We acclimated, though. As parents, our job is to adjust to the tiny humans, and help them understand how the world works. By the next year, Tiny’s dad was a secondary coach. Tiny learned how to default to the main coach, and I finally relaxed enough to be able to participate in the game, … instead of being the parent pulling a child off the coach’s leg every five seconds. Tiny learned how to hit, how to throw, how to be involved in a team sport, and how to listen to instruction. Those were the main things I expected him to learn from a young team sport, and he did. He also picked grass, stared at butterflies, brought me flowers, and doodled in the sand.
The one thing he never did learn was how to catch a ball. I expect he’ll pick up on that this year.
The span between four and five has seemed like the longest year in Tiny’s life. It was also the year that his cognition took off. He learned to read sight words, write his name, count in perfect one-to-one ratio, and do simple mathematical equations. He learned to make up songs, crazy stories, and interesting scenarios. He learned to do chores like taking out the trash, feeding the dog, and helping me cook. He started warding off bad guys in order to protect his mother, and always remembers that every day deserves a hug and a kiss.
His love has changed from Power Rangers, to Iron Man, to Batman, and back.
This year, however, he has centered around his love for Batman. He also loves playing with Legos. The day that Tiny Tot first learned there was Batman-themed Lego, his whole world shifted. He grabbed a Lego box, stared at it open-jawed, looked at me and declared, “This is a LEGO BATMAN!“
What was even more funny was remembering his face after watching Emmett from The Lego Movie meet Batman for the first time. Which is why, to date, we have owned at least six Lego Batman men.
How many do we currently own? One.
How many pockets does Mommy sift through every day? All of them.
Mommy learned her lesson after the fifth one got lost. Yes, it took five times, and six Lego Batman men for Mommy to learn to check pockets. I never said I had this Mom thing down. I’m still learning; Tiny’s still teaching me.
So, when The Lego Movie came out, he told me that his fifth birthday would be a Lego-themed event, centering around Batman Lego. I wanted a low-key event. I wanted to buy a few things at Party City and call it a day.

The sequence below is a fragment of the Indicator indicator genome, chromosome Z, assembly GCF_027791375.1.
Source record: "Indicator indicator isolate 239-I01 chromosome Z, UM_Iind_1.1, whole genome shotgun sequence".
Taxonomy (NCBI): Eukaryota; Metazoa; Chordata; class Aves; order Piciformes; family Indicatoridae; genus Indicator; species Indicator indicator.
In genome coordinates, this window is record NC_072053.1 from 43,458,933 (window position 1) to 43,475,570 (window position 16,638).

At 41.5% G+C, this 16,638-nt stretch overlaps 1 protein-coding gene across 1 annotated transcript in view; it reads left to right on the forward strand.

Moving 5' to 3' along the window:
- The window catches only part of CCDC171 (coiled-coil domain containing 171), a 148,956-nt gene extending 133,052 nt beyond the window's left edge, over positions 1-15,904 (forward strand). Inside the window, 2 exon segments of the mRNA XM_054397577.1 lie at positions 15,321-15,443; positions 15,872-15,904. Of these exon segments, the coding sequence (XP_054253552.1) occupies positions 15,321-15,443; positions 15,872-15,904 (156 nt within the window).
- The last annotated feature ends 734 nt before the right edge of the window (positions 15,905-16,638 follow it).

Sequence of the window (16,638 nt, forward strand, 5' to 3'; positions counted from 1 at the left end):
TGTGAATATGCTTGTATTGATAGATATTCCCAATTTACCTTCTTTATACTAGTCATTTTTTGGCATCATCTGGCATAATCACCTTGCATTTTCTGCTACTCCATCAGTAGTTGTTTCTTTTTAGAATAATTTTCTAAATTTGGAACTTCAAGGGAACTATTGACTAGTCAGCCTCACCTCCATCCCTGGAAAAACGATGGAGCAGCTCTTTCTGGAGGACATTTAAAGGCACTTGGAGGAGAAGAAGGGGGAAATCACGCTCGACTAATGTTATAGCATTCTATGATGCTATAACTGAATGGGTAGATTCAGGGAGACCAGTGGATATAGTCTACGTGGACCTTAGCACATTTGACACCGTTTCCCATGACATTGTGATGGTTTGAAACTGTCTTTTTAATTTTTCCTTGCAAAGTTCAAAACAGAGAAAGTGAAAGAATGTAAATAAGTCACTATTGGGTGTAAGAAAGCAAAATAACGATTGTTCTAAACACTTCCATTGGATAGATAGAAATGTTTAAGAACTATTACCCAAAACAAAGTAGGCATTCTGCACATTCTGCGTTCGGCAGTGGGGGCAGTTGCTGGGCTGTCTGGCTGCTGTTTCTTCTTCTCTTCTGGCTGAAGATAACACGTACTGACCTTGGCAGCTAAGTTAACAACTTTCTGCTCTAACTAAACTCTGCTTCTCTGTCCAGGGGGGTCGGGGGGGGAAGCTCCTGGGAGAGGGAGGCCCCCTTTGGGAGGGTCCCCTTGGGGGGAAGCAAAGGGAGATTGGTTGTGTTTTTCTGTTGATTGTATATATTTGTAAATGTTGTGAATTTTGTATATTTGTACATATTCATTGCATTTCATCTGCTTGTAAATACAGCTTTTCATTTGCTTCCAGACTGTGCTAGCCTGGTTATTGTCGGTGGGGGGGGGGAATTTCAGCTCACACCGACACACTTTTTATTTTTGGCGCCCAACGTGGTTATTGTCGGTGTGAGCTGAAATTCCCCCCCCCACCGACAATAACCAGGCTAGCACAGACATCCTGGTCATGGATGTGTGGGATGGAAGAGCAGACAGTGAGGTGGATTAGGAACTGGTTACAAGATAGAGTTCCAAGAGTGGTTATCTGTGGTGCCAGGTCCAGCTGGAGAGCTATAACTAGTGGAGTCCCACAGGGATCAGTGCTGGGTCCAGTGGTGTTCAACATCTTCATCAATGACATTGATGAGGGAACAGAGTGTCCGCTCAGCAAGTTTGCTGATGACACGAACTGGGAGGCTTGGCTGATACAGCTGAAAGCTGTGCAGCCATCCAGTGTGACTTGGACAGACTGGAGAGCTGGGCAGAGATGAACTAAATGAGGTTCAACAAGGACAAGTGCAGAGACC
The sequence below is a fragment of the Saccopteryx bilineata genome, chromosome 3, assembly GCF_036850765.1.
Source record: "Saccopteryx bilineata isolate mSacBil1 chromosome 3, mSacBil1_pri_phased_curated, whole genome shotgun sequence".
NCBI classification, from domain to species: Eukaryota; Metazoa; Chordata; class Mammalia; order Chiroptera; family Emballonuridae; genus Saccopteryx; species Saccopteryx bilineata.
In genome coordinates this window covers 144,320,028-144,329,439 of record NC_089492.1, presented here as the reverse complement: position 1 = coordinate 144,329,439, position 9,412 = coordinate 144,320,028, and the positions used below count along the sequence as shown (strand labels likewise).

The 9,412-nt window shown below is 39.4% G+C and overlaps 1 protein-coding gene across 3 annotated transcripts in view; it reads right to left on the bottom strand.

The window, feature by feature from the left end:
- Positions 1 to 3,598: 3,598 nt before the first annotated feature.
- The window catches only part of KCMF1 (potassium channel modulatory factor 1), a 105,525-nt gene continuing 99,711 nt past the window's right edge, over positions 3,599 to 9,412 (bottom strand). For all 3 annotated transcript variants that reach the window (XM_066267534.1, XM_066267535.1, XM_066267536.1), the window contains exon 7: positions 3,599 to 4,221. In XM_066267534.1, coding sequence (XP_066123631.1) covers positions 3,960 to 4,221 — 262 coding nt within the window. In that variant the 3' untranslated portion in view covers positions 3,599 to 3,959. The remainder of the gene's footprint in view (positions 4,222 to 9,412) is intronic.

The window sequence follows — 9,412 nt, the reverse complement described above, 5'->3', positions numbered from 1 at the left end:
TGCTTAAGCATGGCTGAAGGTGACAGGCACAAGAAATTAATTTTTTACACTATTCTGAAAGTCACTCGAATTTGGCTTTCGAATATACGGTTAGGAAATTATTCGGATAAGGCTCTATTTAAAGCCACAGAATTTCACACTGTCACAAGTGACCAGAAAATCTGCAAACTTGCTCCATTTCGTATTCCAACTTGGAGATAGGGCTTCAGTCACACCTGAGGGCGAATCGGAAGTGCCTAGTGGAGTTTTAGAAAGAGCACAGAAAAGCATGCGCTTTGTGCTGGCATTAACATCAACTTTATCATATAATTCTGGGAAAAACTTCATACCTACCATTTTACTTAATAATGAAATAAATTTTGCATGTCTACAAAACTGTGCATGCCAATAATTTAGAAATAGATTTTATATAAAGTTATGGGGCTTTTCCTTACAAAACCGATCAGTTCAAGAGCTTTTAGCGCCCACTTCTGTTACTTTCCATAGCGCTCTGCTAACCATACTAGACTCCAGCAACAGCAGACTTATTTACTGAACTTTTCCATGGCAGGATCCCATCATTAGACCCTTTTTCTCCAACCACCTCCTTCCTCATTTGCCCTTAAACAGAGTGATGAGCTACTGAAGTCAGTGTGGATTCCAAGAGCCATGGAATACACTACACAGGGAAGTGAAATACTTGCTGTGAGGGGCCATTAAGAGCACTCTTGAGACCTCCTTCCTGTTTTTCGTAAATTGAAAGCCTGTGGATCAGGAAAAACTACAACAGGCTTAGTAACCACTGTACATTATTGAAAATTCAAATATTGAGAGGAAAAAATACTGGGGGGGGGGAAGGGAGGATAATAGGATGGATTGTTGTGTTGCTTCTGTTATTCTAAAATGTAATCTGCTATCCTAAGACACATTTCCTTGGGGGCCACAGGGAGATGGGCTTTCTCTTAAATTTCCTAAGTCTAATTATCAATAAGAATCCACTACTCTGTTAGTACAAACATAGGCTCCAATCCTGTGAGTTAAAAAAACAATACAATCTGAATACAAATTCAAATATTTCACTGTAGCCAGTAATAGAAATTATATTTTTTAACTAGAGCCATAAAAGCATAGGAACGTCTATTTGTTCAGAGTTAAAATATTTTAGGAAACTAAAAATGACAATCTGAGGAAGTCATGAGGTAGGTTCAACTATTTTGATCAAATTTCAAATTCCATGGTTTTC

Life had other plans, though, because there are no decorations for The Lego Movie unless they are made by hand. So, this year, I’m having to buckle down and make an exciting party for my soon-to-be five year old.
It makes sense, though. I have celebrated every milestone, every event, every birthday, every tee ball game, every newly grasped concept. Five is a milestone in itself; it’s a big age to turn for a kid.
I can’t believe it, though. I’m the mother to the most amazing child on the planet, and I cannot believe he’s reached another year in his life. It doesn’t seem possible that five years ago I held a babbling tiny human who couldn’t walk, couldn’t talk, couldn’t potty on the toilet, couldn’t tell a joke, couldn’t leap off the couch, couldn’t put on his clothes, couldn’t feed himself, couldn’t sing, couldn’t dance, couldn’t write, couldn’t read, and couldn’t use the remote control with ease. The time has been too short. In the blink of an eye he’s gone from an infant to a preschooler.
I’m not ready to be the mother of a Pre-K 5 child, let alone the mother of a soon-to-be Kindergartener, but that’s our next step.
But, whether I am ready or not, my tiny human is turning five. So here’s to the most awesome, most creative, most precocious, most adorable, prettiest Son Son on the planet (and I am biased, because he’s mine). Here’s to everything new that he will learn throughout the next year, everything he’ll get to experience, and everything I will get to experience with him.
Happy Birthday, my beautiful Tiny Tot.